Knee ligament repair/ reconstruction

You may have noticed some instability in your knee joint, severely limiting your flexibility and range of movement. A common cause of this is a torn ligament in the knee, and without medical intervention, this can cause further problems for you in the future.

There are four main ligaments in the knee that connect your femur (thigh bone) to your tibia (shin bone):

  • ACL (Anterior Cruciate Ligament) – Centre of the knee, controls rotation and helps limit forward movement of tibia,
  • PCL (Posterior Cruciate Ligament) – Centre of the knee, helps limit backwards movement of tibia,
  • MCL (Medial Collateral Ligament) – Supports the inner knee,
  • LCL (Lateral Collateral Ligament) – Supports the outer knee.

Any of your ligaments can tear if extreme stress or strain is placed on the knee, as your ligaments are unable to cope with the added pressure. Tears are often linked to sports or to a direct impact, and different types of strain can result in a different ligament being torn.

ACL injuries are some of the most common, as your ligament can be stretched or torn during the sudden twisting motions that occur when you play sports such as football, basketball, or hockey.

PCL tears tend to be as a result of a direct impact, such as a car accident or a hard football tackle, as are tears to the two collateral ligaments.

Symptoms for a knee ligament tear can vary, depending on the time since your injury occurred. For an ACL or PCL tear, pain and rapid swelling are likely, and in many cases, you may hear and/or feel a pop. You will usually be able to identify which ligament has torn based on the location of the pain and swelling.

During the first few weeks after the injury, your level of pain and swelling should start to reduce, but your knee may become increasingly stiff and you will feel some weakness and instability in the knee joint.

Beyond this timeframe, your knee joint may continue to be unstable and you may have the sensation of your knee ‘giving way’ as well as recurring pain.

During your first appointment, your doctor will take a history of your condition and examine the injured knee. This examination focuses on movements to isolate each ligament in turn to highlight the type of tear.

You may also be referred for an x-ray or other diagnostic scan, largely to check if any other issues are present, such as a fracture or cartilage damage.

If the injury was suffered recently, you will be encouraged to rest, and to treat any swelling by applying an ice pack to the affected area. You may be advised to wear a protective knee brace to help support the injured joint during light exercise, and your doctor will likely prescribe pain medication to help make you more comfortable.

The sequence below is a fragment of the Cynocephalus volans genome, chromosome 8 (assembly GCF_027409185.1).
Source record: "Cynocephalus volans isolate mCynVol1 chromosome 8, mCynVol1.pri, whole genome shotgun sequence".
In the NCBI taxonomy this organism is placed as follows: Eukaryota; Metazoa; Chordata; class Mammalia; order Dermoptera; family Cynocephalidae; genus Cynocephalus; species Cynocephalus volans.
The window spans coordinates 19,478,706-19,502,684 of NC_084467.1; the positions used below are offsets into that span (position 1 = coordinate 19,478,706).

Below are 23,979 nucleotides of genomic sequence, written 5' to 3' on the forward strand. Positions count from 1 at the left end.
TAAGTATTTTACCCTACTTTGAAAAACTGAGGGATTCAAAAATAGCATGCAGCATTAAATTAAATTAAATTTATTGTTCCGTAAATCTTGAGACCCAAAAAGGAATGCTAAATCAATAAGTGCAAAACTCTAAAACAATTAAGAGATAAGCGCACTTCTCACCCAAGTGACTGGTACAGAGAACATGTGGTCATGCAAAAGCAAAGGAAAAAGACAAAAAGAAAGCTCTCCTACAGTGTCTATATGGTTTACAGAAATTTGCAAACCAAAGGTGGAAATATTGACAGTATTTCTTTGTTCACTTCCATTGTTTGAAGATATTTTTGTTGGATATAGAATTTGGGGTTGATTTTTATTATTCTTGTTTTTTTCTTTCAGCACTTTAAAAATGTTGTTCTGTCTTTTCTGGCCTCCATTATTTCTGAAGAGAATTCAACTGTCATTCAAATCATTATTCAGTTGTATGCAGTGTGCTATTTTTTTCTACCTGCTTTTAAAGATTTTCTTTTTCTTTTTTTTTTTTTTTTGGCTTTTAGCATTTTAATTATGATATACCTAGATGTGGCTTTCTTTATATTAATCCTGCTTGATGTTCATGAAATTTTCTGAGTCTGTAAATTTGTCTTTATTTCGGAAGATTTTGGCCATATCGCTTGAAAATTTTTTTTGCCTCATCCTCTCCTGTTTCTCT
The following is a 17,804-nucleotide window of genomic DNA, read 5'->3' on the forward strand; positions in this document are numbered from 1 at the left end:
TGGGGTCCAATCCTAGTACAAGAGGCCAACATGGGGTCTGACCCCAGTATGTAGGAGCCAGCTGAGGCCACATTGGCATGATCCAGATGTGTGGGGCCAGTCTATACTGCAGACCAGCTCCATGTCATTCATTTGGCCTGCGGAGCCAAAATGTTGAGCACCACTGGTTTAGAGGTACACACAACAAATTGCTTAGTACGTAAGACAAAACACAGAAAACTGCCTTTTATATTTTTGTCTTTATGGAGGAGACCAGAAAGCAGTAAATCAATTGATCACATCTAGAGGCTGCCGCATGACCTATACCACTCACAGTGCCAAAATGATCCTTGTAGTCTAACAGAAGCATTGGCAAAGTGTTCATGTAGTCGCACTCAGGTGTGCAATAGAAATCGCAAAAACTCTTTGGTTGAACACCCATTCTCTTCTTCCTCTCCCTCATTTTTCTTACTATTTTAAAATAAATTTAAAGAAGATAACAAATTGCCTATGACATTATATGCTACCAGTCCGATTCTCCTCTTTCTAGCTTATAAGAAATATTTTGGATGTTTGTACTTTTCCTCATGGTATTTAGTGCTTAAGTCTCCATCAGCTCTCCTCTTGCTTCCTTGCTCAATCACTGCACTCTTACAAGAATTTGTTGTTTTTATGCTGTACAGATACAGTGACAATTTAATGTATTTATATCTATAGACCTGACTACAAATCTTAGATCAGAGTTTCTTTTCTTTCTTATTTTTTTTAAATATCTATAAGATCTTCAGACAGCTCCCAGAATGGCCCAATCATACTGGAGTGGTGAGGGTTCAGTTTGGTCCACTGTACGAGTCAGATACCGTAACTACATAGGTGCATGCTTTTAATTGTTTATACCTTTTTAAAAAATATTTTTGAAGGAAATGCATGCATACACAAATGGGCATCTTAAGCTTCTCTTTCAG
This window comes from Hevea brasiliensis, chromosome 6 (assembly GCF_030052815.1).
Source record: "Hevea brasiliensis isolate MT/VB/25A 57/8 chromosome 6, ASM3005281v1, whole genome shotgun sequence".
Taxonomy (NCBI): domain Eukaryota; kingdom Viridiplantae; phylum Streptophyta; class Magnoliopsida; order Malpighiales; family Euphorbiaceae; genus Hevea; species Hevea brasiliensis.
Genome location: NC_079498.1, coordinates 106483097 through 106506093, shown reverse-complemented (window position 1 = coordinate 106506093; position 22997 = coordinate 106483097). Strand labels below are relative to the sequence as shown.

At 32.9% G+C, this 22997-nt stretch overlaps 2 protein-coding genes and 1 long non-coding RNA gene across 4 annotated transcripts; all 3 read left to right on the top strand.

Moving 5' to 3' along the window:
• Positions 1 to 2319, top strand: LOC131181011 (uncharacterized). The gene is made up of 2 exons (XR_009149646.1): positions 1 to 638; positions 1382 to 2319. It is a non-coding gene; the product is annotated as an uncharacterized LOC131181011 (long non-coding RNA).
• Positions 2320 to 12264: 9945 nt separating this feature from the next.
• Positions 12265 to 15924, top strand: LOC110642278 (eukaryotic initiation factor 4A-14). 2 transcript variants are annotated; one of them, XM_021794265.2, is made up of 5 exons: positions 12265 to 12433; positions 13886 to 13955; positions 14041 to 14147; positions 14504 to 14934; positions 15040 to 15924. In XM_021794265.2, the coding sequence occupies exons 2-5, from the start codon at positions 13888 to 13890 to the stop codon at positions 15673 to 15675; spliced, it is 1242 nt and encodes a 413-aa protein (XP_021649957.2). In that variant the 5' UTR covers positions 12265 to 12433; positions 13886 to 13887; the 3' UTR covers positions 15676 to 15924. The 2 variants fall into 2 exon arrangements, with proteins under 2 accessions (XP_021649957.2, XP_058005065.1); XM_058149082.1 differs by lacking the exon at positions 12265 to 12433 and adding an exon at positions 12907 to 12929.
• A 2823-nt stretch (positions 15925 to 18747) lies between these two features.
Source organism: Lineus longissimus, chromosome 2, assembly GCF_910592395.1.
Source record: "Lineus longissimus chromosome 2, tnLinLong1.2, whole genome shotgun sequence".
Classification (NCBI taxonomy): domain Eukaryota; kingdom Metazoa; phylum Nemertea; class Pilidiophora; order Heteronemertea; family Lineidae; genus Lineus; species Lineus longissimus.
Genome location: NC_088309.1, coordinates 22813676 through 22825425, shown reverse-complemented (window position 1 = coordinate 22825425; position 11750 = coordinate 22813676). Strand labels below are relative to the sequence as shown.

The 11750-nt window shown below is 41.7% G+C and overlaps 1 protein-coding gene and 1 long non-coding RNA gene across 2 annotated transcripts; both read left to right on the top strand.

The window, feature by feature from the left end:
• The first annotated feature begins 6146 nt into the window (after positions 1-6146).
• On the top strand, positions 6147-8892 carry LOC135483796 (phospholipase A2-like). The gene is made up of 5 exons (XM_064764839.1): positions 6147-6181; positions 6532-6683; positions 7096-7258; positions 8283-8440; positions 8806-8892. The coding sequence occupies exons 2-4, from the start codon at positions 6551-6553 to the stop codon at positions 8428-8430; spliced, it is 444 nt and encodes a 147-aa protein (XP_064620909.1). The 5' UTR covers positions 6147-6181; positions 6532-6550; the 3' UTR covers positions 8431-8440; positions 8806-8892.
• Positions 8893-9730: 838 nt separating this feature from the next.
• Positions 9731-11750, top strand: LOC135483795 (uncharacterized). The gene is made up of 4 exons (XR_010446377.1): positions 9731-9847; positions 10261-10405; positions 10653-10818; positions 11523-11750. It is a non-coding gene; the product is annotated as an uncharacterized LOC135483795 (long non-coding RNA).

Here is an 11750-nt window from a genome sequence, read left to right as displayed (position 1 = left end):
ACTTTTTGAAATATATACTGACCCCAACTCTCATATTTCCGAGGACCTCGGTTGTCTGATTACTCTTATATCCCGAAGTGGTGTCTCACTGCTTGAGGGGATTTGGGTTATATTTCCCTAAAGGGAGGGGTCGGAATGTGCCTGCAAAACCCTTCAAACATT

Our dedicated physiotherapy team will work closely with you, supervising your rehabilitation with a specific program tailored towards your recovery, ensuring the appropriate exercises are used depending on the phase of your rehabilitation.

Non-surgical measures aren’t always appropriate, however, especially if you have a complete ligament tear. If your knee continues to give way and feel unstable after a course of physiotherapy, our consultants may suggest surgery as the best option for you.

As before, you will be assessed by our orthopaedic team prior to surgery, and further x-rays and diagnostic scans may be taken. You will be assigned an anaesthetist who will administer a general anaesthetic and monitor you throughout your surgery.

A knee ligament repair is a common procedure that typically takes between 60-90 minutes. Your surgeon will use a form of keyhole surgery known as arthroscopy, making an incision in your knee and inserting the arthroscope (a thin tube with a light and camera attached to it), allowing your surgeon a clear view of the joint.

At this point, the torn ligament will be removed and a replacement tendon, often from your kneecap, hamstring, or an organ donor, will be used to reconstruct the ligament. Screws or staples will then be used to hold everything in place, and the incision in your knee will be stitched together.

It will likely take a few weeks before you can resume your normal routine, and you will need to rest as your knee recovers. Once any swelling has reduced, our physiotherapists will continue to work with you as you begin to build up strength, until you have reached full mobility.

If you think you are in need of a knee ligament repair, Circle Health is the obvious choice for consultation and surgery. You will be seen by some of the leading orthopaedic surgeons in the country, as well as a highly skilled, multi-disciplinary team to oversee your recovery, all of whom will ensure that you get the best possible treatment along the way.

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Circle Health Group, 1st Floor, 30 Cannon Street, London, EC4M 6XH